Platinum Metals Rev., 2000, 44, (3), 124
Oxygen Storage Capacity of Platinum Three-Way Catalyst
A three-way catalyst (TWC) converts the primary pollutants in exhaust gas from automobiles into carbon dioxide, water and nitrogen. The highest conversion efficiency can be achieved by maintaining a stoichiometric composition at the TWC. TWCs contain material which store and release oxygen (O2) to aid this process. The O2 storage/release capacity (OSC) of a TWC is a measure of its ability to reduce the negative effects of rich/lean oscillations in the exhaust gas composition by regulating the O2 partial pressure via the O2 storage material through its redox couple. Ceria-zirconia, which has oxygen vacancies, is frequently used as the O2 storage component.
The OSC of a material can be measured by alternately pulsing a reducing agent (carbon monoxide (CO) or hydrogen (H2)) and O2 over the sample. The O2 buffering capacity (OBC) is measured by pulsing O2 in an inert gas, imitating mild reducing and oxidising conditions.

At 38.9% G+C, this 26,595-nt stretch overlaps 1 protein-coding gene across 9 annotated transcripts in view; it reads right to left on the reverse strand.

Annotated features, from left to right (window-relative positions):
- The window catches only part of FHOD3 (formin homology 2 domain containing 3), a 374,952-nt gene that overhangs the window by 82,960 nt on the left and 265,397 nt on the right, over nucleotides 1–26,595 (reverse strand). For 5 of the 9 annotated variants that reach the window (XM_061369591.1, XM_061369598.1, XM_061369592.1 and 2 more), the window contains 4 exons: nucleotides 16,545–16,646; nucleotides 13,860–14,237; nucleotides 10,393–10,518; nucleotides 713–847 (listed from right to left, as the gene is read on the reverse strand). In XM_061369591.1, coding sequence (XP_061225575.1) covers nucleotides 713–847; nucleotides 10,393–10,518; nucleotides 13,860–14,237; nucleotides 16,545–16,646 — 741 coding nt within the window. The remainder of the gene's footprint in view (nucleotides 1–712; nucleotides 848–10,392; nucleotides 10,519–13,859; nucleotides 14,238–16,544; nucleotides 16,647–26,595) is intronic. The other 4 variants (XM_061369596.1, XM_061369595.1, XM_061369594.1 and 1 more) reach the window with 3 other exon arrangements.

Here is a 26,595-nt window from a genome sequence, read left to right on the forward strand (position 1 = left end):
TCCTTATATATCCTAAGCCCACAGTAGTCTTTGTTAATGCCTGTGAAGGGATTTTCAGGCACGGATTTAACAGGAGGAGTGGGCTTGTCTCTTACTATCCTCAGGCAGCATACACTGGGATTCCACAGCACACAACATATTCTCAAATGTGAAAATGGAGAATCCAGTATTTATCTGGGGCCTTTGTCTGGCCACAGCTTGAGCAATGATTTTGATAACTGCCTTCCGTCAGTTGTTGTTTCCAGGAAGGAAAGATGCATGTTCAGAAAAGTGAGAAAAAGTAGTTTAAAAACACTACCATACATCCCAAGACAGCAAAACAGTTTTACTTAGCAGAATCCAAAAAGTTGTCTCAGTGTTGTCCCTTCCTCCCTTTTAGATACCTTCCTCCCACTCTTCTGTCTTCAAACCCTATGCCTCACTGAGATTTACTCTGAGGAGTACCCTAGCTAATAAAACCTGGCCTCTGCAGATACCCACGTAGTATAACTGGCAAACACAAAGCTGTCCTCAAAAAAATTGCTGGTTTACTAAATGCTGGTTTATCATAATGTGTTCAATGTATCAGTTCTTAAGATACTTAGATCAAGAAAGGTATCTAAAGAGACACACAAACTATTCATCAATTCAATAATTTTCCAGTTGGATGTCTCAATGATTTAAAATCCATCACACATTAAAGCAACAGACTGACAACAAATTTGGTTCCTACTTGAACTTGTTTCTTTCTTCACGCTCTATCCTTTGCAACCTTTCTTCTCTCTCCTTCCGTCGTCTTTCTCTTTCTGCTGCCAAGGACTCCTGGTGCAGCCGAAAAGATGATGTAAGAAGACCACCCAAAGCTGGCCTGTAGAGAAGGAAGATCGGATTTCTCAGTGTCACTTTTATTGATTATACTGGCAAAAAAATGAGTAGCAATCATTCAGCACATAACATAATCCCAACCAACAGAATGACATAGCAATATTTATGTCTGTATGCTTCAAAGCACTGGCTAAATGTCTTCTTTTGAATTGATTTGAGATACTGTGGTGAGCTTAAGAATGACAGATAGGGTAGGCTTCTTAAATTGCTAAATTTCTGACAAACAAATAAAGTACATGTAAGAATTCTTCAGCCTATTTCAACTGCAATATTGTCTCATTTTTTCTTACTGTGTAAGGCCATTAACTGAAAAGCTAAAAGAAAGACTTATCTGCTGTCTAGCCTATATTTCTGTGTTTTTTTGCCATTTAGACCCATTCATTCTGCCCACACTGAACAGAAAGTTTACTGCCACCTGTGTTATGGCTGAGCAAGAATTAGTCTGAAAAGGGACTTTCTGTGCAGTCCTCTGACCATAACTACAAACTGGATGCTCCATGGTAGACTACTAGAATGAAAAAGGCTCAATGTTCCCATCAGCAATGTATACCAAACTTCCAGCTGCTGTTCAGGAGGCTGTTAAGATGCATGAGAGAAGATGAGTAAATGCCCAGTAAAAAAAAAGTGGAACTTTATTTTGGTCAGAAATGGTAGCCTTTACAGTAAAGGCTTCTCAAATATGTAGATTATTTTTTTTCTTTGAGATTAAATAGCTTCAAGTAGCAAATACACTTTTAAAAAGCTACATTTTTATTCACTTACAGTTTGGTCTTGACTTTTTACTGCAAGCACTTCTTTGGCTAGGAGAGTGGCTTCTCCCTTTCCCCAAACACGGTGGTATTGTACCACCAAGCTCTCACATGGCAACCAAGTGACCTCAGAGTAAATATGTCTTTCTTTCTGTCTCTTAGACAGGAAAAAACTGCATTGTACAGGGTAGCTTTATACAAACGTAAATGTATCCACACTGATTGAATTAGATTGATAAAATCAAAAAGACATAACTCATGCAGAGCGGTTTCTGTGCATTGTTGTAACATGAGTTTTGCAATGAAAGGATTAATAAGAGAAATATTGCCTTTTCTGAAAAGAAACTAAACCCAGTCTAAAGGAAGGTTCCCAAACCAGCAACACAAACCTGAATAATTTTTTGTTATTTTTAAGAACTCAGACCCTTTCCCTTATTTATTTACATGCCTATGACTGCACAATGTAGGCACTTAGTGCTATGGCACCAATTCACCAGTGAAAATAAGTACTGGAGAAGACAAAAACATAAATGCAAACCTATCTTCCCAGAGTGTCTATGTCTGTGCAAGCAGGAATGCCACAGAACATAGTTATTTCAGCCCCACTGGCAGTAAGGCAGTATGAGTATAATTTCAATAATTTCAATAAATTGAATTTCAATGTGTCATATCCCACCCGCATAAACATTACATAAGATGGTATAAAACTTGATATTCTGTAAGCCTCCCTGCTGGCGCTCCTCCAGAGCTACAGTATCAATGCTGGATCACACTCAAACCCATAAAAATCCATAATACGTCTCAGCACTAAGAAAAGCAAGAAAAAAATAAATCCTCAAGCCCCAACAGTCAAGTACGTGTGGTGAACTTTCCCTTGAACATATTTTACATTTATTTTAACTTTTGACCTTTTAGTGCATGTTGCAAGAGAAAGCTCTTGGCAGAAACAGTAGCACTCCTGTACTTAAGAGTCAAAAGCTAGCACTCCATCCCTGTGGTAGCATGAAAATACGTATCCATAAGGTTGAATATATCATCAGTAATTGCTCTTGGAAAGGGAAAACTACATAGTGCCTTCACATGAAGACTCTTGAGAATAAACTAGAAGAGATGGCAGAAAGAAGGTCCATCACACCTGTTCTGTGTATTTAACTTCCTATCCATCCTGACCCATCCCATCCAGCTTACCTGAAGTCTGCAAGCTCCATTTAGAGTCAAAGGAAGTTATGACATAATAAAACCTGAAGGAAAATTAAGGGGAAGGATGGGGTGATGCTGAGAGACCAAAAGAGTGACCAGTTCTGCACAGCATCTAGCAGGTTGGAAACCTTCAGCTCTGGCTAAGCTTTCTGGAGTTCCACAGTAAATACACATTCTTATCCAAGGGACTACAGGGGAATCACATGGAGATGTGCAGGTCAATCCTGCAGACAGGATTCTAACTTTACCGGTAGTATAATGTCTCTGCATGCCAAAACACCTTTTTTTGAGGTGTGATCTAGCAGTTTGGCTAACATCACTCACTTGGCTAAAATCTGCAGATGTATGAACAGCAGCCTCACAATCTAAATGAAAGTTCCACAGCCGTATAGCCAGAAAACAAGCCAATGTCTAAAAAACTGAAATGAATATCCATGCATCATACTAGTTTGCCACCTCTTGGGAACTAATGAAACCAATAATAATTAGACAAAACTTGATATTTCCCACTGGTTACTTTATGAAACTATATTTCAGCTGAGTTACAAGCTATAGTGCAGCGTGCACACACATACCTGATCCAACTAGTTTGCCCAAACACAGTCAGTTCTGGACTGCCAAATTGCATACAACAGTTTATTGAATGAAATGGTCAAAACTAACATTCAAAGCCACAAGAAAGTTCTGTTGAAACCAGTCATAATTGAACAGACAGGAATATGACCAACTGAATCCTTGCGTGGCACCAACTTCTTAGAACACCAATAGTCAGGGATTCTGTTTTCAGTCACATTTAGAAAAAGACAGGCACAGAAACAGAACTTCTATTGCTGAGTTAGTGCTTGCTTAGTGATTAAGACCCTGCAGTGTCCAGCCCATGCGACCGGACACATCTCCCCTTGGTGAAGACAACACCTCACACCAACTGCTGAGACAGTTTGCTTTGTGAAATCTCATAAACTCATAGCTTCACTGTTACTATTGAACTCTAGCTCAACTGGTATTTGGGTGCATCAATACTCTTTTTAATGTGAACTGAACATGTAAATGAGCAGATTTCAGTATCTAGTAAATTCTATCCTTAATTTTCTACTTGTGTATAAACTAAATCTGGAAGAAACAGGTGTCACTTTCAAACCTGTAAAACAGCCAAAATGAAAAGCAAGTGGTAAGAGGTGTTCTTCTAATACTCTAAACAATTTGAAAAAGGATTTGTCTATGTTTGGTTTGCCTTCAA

Now a team of scientists from the Università di Trieste, Italy and Universidad de Cádiz, Spain, have measured the OSC of a 0.58 wt.% Pt/Ce0.68ZrO.32O2 catalyst at room temperature – where the creation of vacancies is unlikely (N. Hickey, P. Fornasiero, J. Kašpar, M. Graziani, G. Blanco and S. Bernal, Chem. Commun ., 2000, (5), 357–358). A feed stream was oscillated between reducing and oxidating conditions, using H2 or CO as reducing agents. When H2 was used significant dynamic-OSC values were measured at room temperature even on a redoxaged sample. This was not observed with CO as reductant or when the OBC method was used. Spillover of H seems to be a dominant factor contributing to the effectiveness of the H2-OSC. Reduced Pt was required to promote H2 activation.